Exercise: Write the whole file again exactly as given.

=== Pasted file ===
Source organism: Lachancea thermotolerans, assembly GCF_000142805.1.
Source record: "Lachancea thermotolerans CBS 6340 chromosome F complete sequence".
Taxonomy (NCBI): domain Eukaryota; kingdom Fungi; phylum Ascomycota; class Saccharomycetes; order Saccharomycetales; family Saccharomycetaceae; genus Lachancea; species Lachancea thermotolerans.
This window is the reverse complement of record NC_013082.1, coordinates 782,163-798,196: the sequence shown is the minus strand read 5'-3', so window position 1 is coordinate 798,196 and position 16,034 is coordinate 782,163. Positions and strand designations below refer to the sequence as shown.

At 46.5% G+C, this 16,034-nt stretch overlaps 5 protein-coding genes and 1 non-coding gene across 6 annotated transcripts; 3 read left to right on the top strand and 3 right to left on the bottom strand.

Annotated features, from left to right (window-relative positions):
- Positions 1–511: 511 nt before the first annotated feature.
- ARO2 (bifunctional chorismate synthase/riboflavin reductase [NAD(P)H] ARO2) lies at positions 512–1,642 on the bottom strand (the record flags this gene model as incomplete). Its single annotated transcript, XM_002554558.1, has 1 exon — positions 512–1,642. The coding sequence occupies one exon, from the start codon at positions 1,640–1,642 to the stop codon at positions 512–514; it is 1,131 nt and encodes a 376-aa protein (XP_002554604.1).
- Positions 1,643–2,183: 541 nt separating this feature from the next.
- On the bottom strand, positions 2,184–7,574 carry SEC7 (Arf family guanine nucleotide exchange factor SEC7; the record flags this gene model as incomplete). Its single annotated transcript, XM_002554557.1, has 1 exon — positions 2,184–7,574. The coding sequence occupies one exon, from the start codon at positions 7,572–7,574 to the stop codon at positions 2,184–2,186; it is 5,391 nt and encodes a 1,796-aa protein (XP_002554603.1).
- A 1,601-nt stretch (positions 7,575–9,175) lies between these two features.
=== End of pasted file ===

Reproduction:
Source organism: Lachancea thermotolerans, assembly GCF_000142805.1.
Source record: "Lachancea thermotolerans CBS 6340 chromosome F complete sequence".
Taxonomy (NCBI): domain Eukaryota; kingdom Fungi; phylum Ascomycota; class Saccharomycetes; order Saccharomycetales; family Saccharomycetaceae; genus Lachancea; species Lachancea thermotolerans.
This window is the reverse complement of record NC_013082.1, coordinates 782,163-798,196: the sequence shown is the minus strand read 5'-3', so window position 1 is coordinate 798,196 and position 16,034 is coordinate 782,163. Positions and strand designations below refer to the sequence as shown.

At 46.5% G+C, this 16,034-nt stretch overlaps 5 protein-coding genes and 1 non-coding gene across 6 annotated transcripts; 3 read left to right on the top strand and 3 right to left on the bottom strand.

Annotated features, from left to right (window-relative positions):
- Positions 1–511: 511 nt before the first annotated feature.
- ARO2 (bifunctional chorismate synthase/riboflavin reductase [NAD(P)H] ARO2) lies at positions 512–1,642 on the bottom strand (the record flags this gene model as incomplete). Its single annotated transcript, XM_002554558.1, has 1 exon — positions 512–1,642. The coding sequence occupies one exon, from the start codon at positions 1,640–1,642 to the stop codon at positions 512–514; it is 1,131 nt and encodes a 376-aa protein (XP_002554604.1).
- Positions 1,643–2,183: 541 nt separating this feature from the next.
- On the bottom strand, positions 2,184–7,574 carry SEC7 (Arf family guanine nucleotide exchange factor SEC7; the record flags this gene model as incomplete). Its single annotated transcript, XM_002554557.1, has 1 exon — positions 2,184–7,574. The coding sequence occupies one exon, from the start codon at positions 7,572–7,574 to the stop codon at positions 2,184–2,186; it is 5,391 nt and encodes a 1,796-aa protein (XP_002554603.1).
- A 1,601-nt stretch (positions 7,575–9,175) lies between these two features.